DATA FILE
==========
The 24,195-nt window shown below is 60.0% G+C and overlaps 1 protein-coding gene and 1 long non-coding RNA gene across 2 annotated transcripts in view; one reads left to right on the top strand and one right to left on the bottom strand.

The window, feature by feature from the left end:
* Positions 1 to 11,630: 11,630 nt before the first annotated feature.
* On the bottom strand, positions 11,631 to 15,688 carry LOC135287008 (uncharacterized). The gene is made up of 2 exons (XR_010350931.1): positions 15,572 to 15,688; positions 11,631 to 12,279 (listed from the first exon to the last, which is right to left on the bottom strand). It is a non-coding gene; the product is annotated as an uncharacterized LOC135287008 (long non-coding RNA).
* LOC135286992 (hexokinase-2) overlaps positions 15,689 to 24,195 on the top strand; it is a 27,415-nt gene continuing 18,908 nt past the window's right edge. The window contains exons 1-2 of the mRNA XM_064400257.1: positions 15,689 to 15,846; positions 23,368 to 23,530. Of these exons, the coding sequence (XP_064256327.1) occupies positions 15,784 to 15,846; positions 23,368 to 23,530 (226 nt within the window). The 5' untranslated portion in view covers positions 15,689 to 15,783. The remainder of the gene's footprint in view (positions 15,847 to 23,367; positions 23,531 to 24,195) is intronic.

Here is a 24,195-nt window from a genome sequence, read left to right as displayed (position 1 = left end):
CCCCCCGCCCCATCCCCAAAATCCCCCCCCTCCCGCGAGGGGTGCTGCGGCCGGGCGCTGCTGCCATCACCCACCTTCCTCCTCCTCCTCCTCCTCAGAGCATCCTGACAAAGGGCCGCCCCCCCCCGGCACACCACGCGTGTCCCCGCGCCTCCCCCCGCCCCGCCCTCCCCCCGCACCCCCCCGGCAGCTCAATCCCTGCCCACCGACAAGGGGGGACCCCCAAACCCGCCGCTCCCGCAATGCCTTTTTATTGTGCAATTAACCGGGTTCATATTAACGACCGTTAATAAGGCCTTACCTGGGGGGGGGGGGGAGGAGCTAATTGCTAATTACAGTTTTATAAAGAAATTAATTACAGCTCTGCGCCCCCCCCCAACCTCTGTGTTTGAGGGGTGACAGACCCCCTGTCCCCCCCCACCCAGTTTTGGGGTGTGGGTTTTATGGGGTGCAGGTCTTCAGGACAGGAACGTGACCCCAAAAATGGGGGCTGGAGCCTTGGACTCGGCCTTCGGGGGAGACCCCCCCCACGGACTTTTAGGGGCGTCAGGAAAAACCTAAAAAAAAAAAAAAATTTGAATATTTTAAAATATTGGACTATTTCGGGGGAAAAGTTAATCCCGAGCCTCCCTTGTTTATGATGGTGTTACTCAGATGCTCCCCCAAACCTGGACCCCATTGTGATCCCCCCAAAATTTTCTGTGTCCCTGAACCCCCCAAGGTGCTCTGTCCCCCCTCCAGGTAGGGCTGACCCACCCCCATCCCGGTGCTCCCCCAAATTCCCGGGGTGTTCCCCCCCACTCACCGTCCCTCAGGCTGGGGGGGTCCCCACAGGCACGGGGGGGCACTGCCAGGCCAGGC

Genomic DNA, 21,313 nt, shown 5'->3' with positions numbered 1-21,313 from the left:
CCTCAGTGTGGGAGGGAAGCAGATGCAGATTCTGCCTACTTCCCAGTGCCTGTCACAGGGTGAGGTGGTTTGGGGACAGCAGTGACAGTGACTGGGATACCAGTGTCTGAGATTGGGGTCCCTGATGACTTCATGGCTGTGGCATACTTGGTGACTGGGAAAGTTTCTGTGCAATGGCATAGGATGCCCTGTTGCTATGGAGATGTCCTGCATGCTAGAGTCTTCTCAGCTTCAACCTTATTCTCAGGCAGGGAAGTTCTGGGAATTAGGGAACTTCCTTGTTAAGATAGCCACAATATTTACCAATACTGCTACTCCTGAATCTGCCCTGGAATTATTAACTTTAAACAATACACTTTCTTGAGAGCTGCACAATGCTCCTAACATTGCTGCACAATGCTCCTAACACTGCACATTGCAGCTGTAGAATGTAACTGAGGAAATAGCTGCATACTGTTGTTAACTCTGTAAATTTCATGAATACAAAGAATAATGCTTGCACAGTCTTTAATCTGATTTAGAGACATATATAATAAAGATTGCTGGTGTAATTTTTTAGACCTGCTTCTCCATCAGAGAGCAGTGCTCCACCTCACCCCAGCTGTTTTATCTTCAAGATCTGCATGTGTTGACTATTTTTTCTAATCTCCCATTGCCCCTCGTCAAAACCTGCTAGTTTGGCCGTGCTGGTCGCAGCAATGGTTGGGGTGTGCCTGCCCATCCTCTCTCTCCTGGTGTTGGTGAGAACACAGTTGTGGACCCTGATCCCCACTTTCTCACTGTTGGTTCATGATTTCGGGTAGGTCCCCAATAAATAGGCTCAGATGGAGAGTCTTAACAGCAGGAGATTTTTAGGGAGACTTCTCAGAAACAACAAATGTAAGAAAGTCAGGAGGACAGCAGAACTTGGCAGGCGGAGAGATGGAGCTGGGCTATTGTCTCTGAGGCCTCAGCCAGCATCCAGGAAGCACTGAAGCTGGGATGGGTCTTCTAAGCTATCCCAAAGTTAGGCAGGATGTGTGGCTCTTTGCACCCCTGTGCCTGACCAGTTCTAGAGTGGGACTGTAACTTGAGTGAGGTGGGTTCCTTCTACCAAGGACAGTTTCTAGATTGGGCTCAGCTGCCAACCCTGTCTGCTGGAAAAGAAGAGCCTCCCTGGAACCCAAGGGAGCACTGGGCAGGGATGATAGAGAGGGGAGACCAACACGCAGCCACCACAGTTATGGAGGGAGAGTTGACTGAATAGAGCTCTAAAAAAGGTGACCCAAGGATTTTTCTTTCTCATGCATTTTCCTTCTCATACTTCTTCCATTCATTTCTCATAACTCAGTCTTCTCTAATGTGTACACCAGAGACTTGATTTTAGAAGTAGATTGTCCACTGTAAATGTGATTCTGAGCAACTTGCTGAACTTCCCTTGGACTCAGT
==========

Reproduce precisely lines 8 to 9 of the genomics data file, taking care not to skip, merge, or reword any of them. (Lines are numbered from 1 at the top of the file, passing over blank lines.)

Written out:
Genomic DNA, 21,313 nt, shown 5'->3' with positions numbered 1-21,313 from the left:
CCTCAGTGTGGGAGGGAAGCAGATGCAGATTCTGCCTACTTCCCAGTGCCTGTCACAGGGTGAGGTGGTTTGGGGACAGCAGTGACAGTGACTGGGATACCAGTGTCTGAGATTGGGGTCCCTGATGACTTCATGGCTGTGGCATACTTGGTGACTGGGAAAGTTTCTGTGCAATGGCATAGGATGCCCTGTTGCTATGGAGATGTCCTGCATGCTAGAGTCTTCTCAGCTTCAACCTTATTCTCAGGCAGGGAAGTTCTGGGAATTAGGGAACTTCCTTGTTAAGATAGCCACAATATTTACCAATACTGCTACTCCTGAATCTGCCCTGGAATTATTAACTTTAAACAATACACTTTCTTGAGAGCTGCACAATGCTCCTAACATTGCTGCACAATGCTCCTAACACTGCACATTGCAGCTGTAGAATGTAACTGAGGAAATAGCTGCATACTGTTGTTAACTCTGTAAATTTCATGAATACAAAGAATAATGCTTGCACAGTCTTTAATCTGATTTAGAGACATATATAATAAAGATTGCTGGTGTAATTTTTTAGACCTGCTTCTCCATCAGAGAGCAGTGCTCCACCTCACCCCAGCTGTTTTATCTTCAAGATCTGCATGTGTTGACTATTTTTTCTAATCTCCCATTGCCCCTCGTCAAAACCTGCTAGTTTGGCCGTGCTGGTCGCAGCAATGGTTGGGGTGTGCCTGCCCATCCTCTCTCTCCTGGTGTTGGTGAGAACACAGTTGTGGACCCTGATCCCCACTTTCTCACTGTTGGTTCATGATTTCGGGTAGGTCCCCAATAAATAGGCTCAGATGGAGAGTCTTAACAGCAGGAGATTTTTAGGGAGACTTCTCAGAAACAACAAATGTAAGAAAGTCAGGAGGACAGCAGAACTTGGCAGGCGGAGAGATGGAGCTGGGCTATTGTCTCTGAGGCCTCAGCCAGCATCCAGGAAGCACTGAAGCTGGGATGGGTCTTCTAAGCTATCCCAAAGTTAGGCAGGATGTGTGGCTCTTTGCACCCCTGTGCCTGACCAGTTCTAGAGTGGGACTGTAACTTGAGTGAGGTGGGTTCCTTCTACCAAGGACAGTTTCTAGATTGGGCTCAGCTGCCAACCCTGTCTGCTGGAAAAGAAGAGCCTCCCTGGAACCCAAGGGAGCACTGGGCAGGGATGATAGAGAGGGGAGACCAACACGCAGCCACCACAGTTATGGAGGGAGAGTTGACTGAATAGAGCTCTAAAAAAGGTGACCCAAGGATTTTTCTTTCTCATGCATTTTCCTTCTCATACTTCTTCCATTCATTTCTCATAACTCAGTCTTCTCTAATGTGTACACCAGAGACTTGATTTTAGAAGTAGATTGTCCACTGTAAATGTGATTCTGAGCAACTTGCTGAACTTCCCTTGGACTCAGT